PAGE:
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Review
. 2013 Jan;12(1):214-25.
doi: 10.1016/j.arr.2012.07.004. Epub 2012 Aug 4.

Senescence in Natural Populations of Animals: Widespread Evidence and Its Implications for Bio-Gerontology

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Review

Senescence in Natural Populations of Animals: Widespread Evidence and Its Implications for Bio-Gerontology

Daniel H Nussey et al. Ageing Res Rev. .
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Abstract

That senescence is rarely, if ever, observed in natural populations is an oft-quoted fallacy within bio-gerontology. We identify the roots of this fallacy in the otherwise seminal works of Medawar and Comfort, and explain that under antagonistic pleiotropy or disposable soma explanations for the evolution of senescence there is no reason why senescence cannot evolve to be manifest within the life expectancies of wild organisms. The recent emergence of long-term field studies presents irrefutable evidence that senescence is commonly detected in nature. We found such evidence in 175 different animal species from 340 separate studies. Although the bulk of this evidence comes from birds and mammals, we also found evidence for senescence in other vertebrates and insects. We describe how high-quality longitudinal field data allow us to test evolutionary explanations for differences in senescence between the sexes and among traits and individuals. Recent studies indicate that genes, prior environment and investment in growth and reproduction influence aging rates in the wild. We argue that - with the fallacy that wild animals do not senesce finally dead and buried - collaborations between bio-gerontologists and field biologists can begin to test the ecological generality of purportedly 'public' mechanisms regulating aging in laboratory models.

Figures

Figure 1
Figure 1
The evidence in support of senescence occurring in wild animals is now overwhelming. The plots use the studies listed in Table S1 to illustrate the rapidly accumulating number of: (A) new species in which age-related changes consistent with senescence have been documented in the wild and, (B) individual studies documenting or investigating senescence patterns in wild populations. The data is split to separately illustrate the evidence for birds, mammals, other vertebrates (fish, reptiles and amphibians), and invertebrates. (C) shows the cumulative number of studies documenting age-related change in survival probability, reproductive performance traits and change in other, typically physiological, traits with age indicative of senescence. Note that many studies document senescence in more than one type of trait, and that in all plots the first year (1976) on the graphs included the handful of studies up to and including that year.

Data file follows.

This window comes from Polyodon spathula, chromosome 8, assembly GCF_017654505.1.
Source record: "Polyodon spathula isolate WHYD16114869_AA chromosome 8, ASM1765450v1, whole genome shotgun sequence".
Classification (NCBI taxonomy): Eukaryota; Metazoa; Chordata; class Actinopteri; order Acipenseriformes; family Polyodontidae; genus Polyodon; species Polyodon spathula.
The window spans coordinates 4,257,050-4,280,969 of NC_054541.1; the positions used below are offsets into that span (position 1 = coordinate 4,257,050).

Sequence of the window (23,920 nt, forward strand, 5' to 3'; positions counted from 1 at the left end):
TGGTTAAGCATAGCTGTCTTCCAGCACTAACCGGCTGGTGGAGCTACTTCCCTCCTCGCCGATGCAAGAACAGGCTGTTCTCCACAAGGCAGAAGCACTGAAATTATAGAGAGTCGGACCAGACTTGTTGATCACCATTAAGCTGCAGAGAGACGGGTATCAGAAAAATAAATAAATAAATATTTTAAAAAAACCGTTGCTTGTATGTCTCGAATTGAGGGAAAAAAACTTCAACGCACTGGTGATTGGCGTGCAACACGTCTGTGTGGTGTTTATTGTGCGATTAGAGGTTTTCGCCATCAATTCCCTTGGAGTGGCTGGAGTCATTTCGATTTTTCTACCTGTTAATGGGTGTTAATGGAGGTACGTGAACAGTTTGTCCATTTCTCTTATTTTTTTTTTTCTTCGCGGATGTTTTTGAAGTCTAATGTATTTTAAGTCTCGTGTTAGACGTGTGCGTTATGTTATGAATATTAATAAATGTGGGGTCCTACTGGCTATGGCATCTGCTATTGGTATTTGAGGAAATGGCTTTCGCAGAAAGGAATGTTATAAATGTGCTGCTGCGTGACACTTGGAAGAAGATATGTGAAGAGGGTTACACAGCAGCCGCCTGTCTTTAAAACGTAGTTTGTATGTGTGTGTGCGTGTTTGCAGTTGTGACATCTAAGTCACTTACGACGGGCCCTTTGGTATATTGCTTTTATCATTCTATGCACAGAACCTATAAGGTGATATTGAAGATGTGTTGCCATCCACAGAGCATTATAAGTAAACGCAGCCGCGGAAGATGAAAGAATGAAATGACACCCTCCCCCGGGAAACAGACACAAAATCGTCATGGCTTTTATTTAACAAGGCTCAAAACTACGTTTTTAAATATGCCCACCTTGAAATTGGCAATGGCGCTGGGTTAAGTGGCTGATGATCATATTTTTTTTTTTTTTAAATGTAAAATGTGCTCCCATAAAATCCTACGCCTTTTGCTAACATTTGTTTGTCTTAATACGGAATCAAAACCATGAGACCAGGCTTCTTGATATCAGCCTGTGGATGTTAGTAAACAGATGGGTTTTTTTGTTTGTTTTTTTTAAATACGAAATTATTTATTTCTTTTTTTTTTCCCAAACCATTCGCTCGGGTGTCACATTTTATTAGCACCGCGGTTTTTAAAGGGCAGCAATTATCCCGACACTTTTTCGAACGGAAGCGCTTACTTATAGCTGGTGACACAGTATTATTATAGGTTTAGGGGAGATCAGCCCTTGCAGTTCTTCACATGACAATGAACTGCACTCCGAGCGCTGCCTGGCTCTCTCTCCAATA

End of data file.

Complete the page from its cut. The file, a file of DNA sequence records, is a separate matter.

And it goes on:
Figure 2
Figure 2
The total number of new species per year (blue circles) and total number of studies per year (red triangles) documenting senescence in wild animal populations (from Table S1), with quadratic regression lines plotted through the points. There has been an accelerating increase in the number of new studies per year over the last decade, reflecting a shift towards in-depth research programs into aging patterns on single high-quality long-term study systems in the wild.

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